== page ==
Look at any bear market and even at its lowest point you will find stocks that do quite well. Similarly, in any bull market there are stocks that do poorly. It is true that market risk – the danger that a declining overall market may affect your stock – is real. However, investors who have done their homework know the difference between a general market decline and something wrong with their stock.
There’s this bit in Harry Potter and the Chamber of Secrets when Harry and his friend Ron Weasely go into the dark forest and come upon a giant spider. When Ron, who is mortally scared of spiders, looks like panicking, Harry shuts him up with a stern “Don’t Panic.” A short while later, when the duo are attacked by a huge hoard of giant spiders, Ron turns to Harry and asks matter of factly, “Can we panic now?”
That’s the question that many people are asking about the economy, the continuing credit crisis in that country and the hastening collapse of the dollar. Back in August, when the sub prime crisis first broke, there was a worldwide panic but the US Federal Reserve stopped it by lowering interest rates and generally acting like it was determined to not let things get worse.
Lately, in a testimony before the congress, many seemed to suggest that the worst is yet to come and it could be a lot worse. They admitted that the credit crisis resulting from soaring defaults of sub-prime mortgages had become worse since it first broke in August. Bernanke predicted that growth would fall sharply at least over the next two quarters. He also said the crisis would worsen in the coming months and appeared to hint that the crisis on Wall Street could spiral into a full-blown recession.
Counting everything that US banks and financial institutions have owned up to so far, about US$ 55 billion have been lost in the credit mess. By some counts, this is just the tip of the iceberg. Last week, the chief credit strategist of the Royal Bank of Scotland Group (Europe’s second largest bank) said that total losses may touch US$ 250 billion. We’ve all become immune to large numbers but that’s a shocking sum of money by any standards. Could it be that the world’s banks and financial institutions can lose so much money and the ill-effects don’t ripple across the globe? There’s no shortage of optimists but I have my doubts.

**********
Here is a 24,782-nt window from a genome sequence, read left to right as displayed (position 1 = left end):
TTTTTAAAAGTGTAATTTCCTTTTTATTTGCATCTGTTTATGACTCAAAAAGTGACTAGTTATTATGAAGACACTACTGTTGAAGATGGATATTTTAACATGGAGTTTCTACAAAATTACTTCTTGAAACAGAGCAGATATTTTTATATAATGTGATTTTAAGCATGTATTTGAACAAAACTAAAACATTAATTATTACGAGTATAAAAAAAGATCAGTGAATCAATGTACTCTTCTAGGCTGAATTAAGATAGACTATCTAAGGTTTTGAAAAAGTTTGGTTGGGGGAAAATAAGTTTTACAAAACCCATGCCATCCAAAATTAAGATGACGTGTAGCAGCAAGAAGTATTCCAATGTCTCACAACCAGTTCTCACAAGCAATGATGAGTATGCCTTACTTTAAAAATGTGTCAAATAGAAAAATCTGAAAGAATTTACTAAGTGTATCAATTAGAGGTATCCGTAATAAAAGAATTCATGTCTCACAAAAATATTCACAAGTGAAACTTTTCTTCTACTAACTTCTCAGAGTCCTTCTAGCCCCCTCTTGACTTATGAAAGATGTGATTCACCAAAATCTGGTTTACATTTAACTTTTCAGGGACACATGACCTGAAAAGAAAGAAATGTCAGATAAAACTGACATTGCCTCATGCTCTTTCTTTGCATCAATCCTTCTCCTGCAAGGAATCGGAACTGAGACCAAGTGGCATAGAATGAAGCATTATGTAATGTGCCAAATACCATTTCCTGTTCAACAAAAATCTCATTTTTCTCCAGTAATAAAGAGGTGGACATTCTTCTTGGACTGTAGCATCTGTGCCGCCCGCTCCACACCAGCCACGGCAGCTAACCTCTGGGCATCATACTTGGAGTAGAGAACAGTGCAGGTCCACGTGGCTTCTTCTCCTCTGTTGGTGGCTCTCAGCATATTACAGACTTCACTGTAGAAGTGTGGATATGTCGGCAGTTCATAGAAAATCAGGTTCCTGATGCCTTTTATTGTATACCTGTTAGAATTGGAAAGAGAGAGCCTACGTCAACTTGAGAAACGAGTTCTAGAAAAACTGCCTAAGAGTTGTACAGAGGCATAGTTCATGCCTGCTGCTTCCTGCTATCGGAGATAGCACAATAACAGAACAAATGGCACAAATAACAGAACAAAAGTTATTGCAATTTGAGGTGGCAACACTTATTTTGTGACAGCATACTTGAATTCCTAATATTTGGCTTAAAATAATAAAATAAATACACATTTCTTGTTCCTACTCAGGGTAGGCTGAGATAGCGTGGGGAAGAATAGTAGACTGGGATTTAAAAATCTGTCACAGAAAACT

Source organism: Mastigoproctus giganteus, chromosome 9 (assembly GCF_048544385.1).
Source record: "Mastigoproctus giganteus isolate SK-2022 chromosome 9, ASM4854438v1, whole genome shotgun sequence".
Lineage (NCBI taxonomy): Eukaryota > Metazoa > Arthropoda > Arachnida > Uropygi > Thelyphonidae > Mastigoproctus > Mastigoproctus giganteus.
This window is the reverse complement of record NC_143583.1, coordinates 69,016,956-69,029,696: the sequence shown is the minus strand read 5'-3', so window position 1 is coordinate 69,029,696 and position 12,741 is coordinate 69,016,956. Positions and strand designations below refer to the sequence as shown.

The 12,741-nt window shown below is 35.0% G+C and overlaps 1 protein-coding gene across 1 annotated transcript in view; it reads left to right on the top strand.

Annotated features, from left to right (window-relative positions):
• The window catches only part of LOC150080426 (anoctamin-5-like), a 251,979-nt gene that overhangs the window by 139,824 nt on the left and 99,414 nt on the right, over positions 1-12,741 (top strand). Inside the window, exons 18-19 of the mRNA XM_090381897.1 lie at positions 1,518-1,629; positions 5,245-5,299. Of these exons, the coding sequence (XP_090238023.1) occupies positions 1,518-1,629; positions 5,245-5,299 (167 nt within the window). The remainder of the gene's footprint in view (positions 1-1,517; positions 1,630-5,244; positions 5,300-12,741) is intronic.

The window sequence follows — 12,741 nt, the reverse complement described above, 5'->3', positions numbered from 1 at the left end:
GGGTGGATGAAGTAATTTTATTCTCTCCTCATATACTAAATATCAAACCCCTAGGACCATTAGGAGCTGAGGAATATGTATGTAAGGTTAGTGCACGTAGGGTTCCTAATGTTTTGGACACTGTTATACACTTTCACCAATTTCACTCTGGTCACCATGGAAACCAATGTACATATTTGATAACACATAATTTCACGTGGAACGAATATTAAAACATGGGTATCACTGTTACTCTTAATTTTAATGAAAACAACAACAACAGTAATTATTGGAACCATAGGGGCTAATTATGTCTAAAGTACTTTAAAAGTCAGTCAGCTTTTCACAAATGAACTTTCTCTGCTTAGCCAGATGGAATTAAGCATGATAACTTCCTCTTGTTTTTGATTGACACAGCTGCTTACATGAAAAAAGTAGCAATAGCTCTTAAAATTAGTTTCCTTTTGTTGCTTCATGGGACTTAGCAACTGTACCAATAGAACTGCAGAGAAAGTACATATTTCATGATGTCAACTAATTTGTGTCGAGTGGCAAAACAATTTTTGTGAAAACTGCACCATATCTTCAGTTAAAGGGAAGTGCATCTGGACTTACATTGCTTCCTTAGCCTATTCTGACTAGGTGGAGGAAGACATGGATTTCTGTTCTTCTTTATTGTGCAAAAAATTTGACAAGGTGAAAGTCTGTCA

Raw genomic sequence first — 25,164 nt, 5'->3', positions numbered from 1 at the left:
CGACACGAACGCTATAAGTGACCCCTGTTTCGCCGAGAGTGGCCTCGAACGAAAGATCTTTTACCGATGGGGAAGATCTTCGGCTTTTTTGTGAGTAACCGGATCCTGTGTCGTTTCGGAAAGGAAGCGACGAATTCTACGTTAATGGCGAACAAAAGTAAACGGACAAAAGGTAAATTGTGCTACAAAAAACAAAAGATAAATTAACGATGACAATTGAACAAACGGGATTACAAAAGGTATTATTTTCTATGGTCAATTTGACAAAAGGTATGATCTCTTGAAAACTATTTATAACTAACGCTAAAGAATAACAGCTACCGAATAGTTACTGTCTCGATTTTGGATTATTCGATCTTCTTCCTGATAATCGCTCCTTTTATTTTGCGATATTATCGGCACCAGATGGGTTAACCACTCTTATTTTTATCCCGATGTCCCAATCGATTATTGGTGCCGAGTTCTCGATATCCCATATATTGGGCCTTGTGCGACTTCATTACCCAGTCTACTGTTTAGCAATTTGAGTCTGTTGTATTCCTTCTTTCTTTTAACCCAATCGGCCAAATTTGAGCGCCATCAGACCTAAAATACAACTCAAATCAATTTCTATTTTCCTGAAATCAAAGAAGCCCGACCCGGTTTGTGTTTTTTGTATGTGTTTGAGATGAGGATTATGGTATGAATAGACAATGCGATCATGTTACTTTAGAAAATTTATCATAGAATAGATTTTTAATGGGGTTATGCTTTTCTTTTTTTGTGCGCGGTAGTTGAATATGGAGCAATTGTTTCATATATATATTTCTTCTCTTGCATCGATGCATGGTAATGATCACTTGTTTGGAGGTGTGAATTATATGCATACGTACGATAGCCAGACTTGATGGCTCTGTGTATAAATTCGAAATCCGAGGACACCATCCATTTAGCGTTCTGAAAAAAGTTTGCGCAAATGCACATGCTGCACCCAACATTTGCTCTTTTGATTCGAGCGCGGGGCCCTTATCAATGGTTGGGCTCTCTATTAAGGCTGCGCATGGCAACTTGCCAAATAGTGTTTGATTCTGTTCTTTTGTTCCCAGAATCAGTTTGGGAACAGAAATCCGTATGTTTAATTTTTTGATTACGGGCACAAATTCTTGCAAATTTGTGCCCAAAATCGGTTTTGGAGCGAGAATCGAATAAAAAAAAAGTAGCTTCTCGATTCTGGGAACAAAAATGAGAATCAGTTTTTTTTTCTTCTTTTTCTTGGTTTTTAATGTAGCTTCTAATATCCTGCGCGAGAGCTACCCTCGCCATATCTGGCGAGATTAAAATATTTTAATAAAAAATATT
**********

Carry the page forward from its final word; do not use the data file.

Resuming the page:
The crisis throws up a set of questions that are interrelated but not quite the same. The larger question is how a recession will impact the global economy as a whole and in what ways-if at all-could it impact the global growth story. The more immediate question would be the impact on the inflows into the stock markets. Curiously, there is a street-level opinion among some investors that a crisis would be good for the Asian markets because it would increase FII inflows.
This is probably based on a highly selective memory of what happened the last time around. When the subprime crisis broke, the markets crashed. It was only when the Federal Reserve dropped interest rates did the inflows started in earnest that the Indian markets started zooming again.
All things said and done, there’s no way of predicting what exactly will happen if the worst-case scenario comes to pass in the and spills over to the rest of the world. There is no shortage of experts who sound very confident while predicting what will happen but experts are not in the business of making correct predictions, they are in the business of sounding confident.